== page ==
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Home > King Lear > ACT III - SCENE IV. The heath. Before a hovel.

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ACT III - SCENE IV. The heath. Before a hovel.
Enter KING LEAR, KENT, and Fool

KENT
1    Here is the place, my lord; good my lord, enter:
2    The tyranny of the open night's too rough
3    For nature to endure.
Storm still

KING LEAR
4    Let me alone.
KENT
5    Good my lord, enter here.
KING LEAR
6    Wilt break my heart?
KENT
7    I had rather break mine own. Good my lord, enter.
KING LEAR
8    Thou think'st 'tis much that this contentious storm
9    Invades us to the skin: so 'tis to thee;
10   But where the greater malady is fix'd,
11   The lesser is scarce felt. Thou'ldst shun a bear;
12   But if thy flight lay toward the raging sea,
13   Thou'ldst meet the bear i' the mouth. When the
14   mind's free,
15   The body's delicate: the tempest in my mind
16   Doth from my senses take all feeling else
17   Save what beats there. Filial ingratitude!
18   Is it not as this mouth should tear this hand
19   For lifting food to't? But I will punish home:
20   No, I will weep no more. In such a night
21   To shut me out! Pour on; I will endure.
22   In such a night as this! O Regan, Goneril!
23   Your old kind father, whose frank heart gave all,--
24   O, that way madness lies; let me shun that;
25   No more of that.
KENT
26   Good my lord, enter here.
KING LEAR
27   Prithee, go in thyself: seek thine own ease:
28   This tempest will not give me leave to ponder
29   On things would hurt me more. But I'll go in.
To the Fool
30   In, boy; go first. You houseless poverty,--
31   Nay, get thee in. I'll pray, and then I'll sleep.
Fool goes in
32   Poor naked wretches, whereso'er you are,
33   That bide the pelting of this pitiless storm,
34   How shall your houseless heads and unfed sides,
35   Your loop'd and window'd raggedness, defend you
36   From seasons such as these? O, I have ta'en
37   Too little care of this! Take physic, pomp;
38   Expose thyself to feel what wretches feel,
39   That thou mayst shake the superflux to them,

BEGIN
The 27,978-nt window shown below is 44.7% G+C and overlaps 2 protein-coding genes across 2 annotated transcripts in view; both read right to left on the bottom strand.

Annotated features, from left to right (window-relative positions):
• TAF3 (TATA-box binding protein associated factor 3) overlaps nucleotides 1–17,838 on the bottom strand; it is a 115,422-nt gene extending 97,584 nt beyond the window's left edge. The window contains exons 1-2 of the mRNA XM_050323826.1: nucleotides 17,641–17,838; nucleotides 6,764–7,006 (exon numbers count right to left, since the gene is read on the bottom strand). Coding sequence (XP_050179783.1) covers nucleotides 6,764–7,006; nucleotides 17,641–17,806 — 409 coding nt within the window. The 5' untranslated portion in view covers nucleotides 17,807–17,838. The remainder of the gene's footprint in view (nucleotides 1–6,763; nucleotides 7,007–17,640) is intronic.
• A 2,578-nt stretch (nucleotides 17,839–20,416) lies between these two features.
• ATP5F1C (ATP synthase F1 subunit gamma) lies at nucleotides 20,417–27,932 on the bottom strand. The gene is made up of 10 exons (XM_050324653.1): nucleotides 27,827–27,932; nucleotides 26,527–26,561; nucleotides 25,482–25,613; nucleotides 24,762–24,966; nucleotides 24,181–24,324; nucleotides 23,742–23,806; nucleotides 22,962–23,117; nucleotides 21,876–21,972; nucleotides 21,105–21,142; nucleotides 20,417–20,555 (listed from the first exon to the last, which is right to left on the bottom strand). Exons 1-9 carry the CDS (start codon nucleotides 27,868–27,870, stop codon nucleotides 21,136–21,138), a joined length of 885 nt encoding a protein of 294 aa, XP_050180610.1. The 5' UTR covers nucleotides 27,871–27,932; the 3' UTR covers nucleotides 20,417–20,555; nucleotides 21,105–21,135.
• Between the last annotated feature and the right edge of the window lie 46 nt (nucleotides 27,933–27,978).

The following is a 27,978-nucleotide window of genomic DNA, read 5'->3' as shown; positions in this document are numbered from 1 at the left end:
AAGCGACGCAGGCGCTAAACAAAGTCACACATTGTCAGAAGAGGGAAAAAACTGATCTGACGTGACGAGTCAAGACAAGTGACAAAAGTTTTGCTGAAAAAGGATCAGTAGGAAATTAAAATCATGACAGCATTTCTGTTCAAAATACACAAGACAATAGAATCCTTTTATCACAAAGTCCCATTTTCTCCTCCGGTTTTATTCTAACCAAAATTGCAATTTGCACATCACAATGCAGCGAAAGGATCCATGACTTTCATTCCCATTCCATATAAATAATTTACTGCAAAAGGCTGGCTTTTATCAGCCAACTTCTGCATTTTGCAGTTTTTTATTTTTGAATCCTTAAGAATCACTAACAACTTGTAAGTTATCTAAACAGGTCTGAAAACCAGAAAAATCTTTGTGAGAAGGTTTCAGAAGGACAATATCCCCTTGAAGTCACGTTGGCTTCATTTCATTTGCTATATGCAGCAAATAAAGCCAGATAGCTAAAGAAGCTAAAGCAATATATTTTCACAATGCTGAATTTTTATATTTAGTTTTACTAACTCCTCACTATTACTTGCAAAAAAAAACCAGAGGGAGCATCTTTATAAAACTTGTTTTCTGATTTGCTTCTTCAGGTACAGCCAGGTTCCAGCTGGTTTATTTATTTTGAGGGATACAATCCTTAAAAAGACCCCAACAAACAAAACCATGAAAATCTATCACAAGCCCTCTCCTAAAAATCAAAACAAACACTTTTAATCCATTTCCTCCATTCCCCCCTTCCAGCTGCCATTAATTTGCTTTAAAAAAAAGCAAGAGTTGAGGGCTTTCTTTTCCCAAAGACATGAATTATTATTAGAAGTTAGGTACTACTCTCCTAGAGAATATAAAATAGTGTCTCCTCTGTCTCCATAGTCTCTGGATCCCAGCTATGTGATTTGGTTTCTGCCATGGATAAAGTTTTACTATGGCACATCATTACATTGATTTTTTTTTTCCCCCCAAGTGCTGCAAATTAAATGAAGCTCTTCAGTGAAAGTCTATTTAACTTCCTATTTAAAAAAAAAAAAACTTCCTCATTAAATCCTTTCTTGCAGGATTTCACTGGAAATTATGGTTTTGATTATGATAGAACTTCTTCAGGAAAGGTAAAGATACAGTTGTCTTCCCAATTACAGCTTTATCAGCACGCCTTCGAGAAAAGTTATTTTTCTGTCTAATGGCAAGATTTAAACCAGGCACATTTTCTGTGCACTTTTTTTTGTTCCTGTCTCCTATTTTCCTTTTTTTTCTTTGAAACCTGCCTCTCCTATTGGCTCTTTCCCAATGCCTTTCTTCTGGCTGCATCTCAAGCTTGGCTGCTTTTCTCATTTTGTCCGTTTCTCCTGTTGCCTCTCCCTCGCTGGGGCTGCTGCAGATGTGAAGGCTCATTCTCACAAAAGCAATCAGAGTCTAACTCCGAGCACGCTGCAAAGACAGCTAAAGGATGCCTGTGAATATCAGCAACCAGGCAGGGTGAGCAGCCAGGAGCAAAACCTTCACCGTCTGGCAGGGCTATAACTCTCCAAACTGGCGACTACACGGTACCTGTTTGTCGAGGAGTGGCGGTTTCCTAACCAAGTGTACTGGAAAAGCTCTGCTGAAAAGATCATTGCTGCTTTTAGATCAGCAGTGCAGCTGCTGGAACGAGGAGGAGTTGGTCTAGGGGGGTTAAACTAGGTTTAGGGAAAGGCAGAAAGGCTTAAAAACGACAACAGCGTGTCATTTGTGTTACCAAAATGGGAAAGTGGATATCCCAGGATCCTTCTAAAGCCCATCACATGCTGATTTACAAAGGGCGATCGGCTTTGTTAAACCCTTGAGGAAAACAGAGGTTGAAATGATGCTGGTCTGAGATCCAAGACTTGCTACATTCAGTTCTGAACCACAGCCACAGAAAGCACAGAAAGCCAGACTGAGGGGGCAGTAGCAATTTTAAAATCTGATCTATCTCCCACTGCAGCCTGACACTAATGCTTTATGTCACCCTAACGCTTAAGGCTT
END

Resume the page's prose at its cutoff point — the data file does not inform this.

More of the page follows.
40   And show the heavens more just.
EDGAR
Within
41    Fathom and half, fathom and half! Poor Tom!
The Fool runs out from the hovel

Fool
42   Come not in here, nuncle, here's a spirit
43   Help me, help me!
KENT
44   Give me thy hand. Who's there?
Fool
45   A spirit, a spirit: he says his name's poor Tom.
KENT
46   What art thou that dost grumble there i' the straw?
47   Come forth.
Enter EDGAR disguised as a mad man

EDGAR
48   Away! the foul fiend follows me!
49   Through the sharp hawthorn blows the cold wind.
50   Hum! go to thy cold bed, and warm thee.
KING LEAR
51   Hast thou given all to thy two daughters?
52   And art thou come to this?
EDGAR
53   Who gives any thing to poor Tom? whom the foul
54   fiend hath led through fire and through flame, and
55   through ford and whirlipool e'er bog and quagmire;
56   that hath laid knives under his pillow, and halters
57   in his pew; set ratsbane by his porridge; made film
58   proud of heart, to ride on a bay trotting-horse over
59   four-inched bridges, to course his own shadow for a
60   traitor. Bless thy five wits! Tom's a-cold,--O, do
61   de, do de, do de. Bless thee from whirlwinds,
62   star-blasting, and taking! Do poor Tom some
63   charity, whom the foul fiend vexes: there could I
64   have him now,--and there,--and there again, and there.
Storm still

KING LEAR
65   What, have his daughters brought him to this pass?
66   Couldst thou save nothing? Didst thou give them all?
Fool
67   Nay, he reserved a blanket, else we had been all shamed.
KING LEAR
68   Now, all the plagues that in the pendulous air
69   Hang fated o'er men's faults light on thy daughters!
KENT
70   He hath no daughters, sir.
KING LEAR
71   Death, traitor! nothing could have subdued nature
72   To such a lowness but his unkind daughters.
73   Is it the fashion, that discarded fathers
74   Should have thus little mercy on their flesh?
75   Judicious punishment! 'twas this flesh begot
76   Those pelican daughters.
EDGAR
77   Pillicock sat on Pillicock-hill:
78   Halloo, halloo, loo, loo!
Fool
79   This cold night will turn us all to fools and madmen.
EDGAR
80   Take heed o' the foul fiend: obey thy parents;
81   keep thy word justly; swear not; commit not with
82   man's sworn spouse; set not thy sweet heart on proud
83   array. Tom's a-cold.
KING LEAR
84   What hast thou been?
EDGAR
85   A serving-man, proud in heart and mind; that curled
86   my hair; wore gloves in my cap; served the lust of
87   my mistress' heart, and did the act of darkness with
88   her; swore as many oaths as I spake words, and
89   broke them in the sweet face of heaven: one that
90   slept in the contriving of lust, and waked to do it:
91   wine loved I deeply, dice dearly: and in woman
92   out-paramoured the Turk: false of heart, light of
93   ear, bloody of hand; hog in sloth, fox in stealth,
94   wolf in greediness, dog in madness, lion in prey.